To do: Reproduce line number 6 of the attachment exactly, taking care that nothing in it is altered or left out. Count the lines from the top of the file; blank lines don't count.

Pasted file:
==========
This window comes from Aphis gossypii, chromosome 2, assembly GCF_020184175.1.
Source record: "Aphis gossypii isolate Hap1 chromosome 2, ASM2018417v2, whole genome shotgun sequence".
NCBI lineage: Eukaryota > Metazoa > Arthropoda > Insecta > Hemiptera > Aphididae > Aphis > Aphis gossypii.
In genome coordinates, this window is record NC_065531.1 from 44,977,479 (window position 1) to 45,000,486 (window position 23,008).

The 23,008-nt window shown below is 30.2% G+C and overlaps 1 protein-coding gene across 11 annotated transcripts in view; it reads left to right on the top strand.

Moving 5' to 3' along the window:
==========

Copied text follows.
Moving 5' to 3' along the window: